Since the Falcon Heavy delivered its unusual payload Tuesday, we’ve been wondering where Elon Musk’s Falcon and “Starman” have been going.

Turns out, we were all wrong.

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Musk’s Tesla was originally supposed to be sent into a kind of heliocentric orbit called a Trans-Mars injection, but the rocket carrying the payload overshot it. In a map included in a tweet, Musk announced that the Tesla would instead travel to the asteroid belt between Mars and Jupiter, coming relatively close to dwarf planet Ceres.

“Third burn successful,” Musk writes. “Exceeded Mars orbit and kept going to the Asteroid Belt.”

Sorry, but he was also wrong.

The Verge reports that astronomers noticed something amiss in the trajectory Musk tweeted, which caused SpaceX to send NASA a new orbit. The updated version on NASA JPL’s website shows Starman won’t actually make it to the asteroid belt as Musk claimed — it’ll only make it about 160 million miles away from our sun.

Harvard astronomer Jonathan McDowell elaborated on the Tesla’s trajectory in a series of tweets. By his calculations, the closest it’ll get to Earth in the near future is in March 2021, when it will be at a distance of 45 million kilometers (about 28 million miles). For context, that’s suuuuuuuuuuper far.

“Summary: Starman will be lonely for a long time to come,” McDowell concludes.

It’s ironic that the internet’s favorite part of the Falcon Heavy launch doesn’t seem to be the rocket itself but the Starman, cruising off into the cold vacuum of space. Even though he’s perfect fodder for memes, sadly, he won’t get to enjoy his newfound fame, as he’s too busy traveling through the void.

Regardless of where he’s going, we wish him lots of luck from Earth.


Photos via SpaceX

Apple’s next iPhone models are almost here, which raises an annual dilemma for consumers thinking about getting a new phone: hold on to what you got until the new slate of phones is released — likely next month — or hunt around for deals on last year’s models?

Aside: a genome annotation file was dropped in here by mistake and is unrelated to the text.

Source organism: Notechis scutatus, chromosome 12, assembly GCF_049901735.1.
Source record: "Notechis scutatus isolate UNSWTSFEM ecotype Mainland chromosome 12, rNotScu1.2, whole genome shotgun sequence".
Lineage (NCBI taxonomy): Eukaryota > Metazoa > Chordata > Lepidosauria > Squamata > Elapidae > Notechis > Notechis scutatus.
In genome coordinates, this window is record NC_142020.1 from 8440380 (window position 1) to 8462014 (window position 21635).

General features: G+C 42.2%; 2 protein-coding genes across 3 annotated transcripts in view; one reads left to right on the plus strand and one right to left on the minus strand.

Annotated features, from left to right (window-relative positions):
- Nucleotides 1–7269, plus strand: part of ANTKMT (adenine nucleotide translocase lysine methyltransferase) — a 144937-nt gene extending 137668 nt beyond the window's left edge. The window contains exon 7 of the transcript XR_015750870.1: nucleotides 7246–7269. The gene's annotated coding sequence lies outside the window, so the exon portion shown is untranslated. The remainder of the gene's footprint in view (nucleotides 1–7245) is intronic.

As the tech world turns its attention to the next range of devices, evidence suggests buyers could grab a discount on used models ahead of the announcement while those in the market for a new phone are likely better off waiting until after the new phones launch to take better advantage of the product cycle.

The International Space Station is set to release its Dragon cargo craft after the successful completion of its CRS-15 resupply mission. According to a recent NASA press release, the Dragon is targeting a Friday release with a splashdown in the Pacific Ocean.

Once the craft hits the water, it will take about two days for authorities to get the capsule back to shore and unload its scientific cargo.

SpaceX’s manned launches are taking one step closer to reality. New images published this week shows how Elon Musk’s space-faring firm is preparing to send its first humans into space on the new Crew Dragon capsule. The flights, alongside missions planned with Boeing’s CST-100 Starliner, will be the first to send American astronauts into space on board a commercial spacecraft.

SpaceX has put its latest Falcon 9 through its paces. On Thursday, the space-faring firm shared two images of its first “Block 5” rocket, having successfully completed two missions in the space of three months. The scorched booster is integral to the company’s future plans to launch the same Falcon 9 rocket twice in just 24 hours.

Sorry, Elon Musk, but Beaker is now the first scientist to colonize Mars. NASA published a high-resolution photo of a dust storm on Mars’ south pole, revealing a case of pareidolia, the psychological phenomenon of seeing faces or shapes in unrelated objects. The appearance of Beaker was so well-defined in the Martian landscape that even the agency couldn’t deny his appearance. Meep.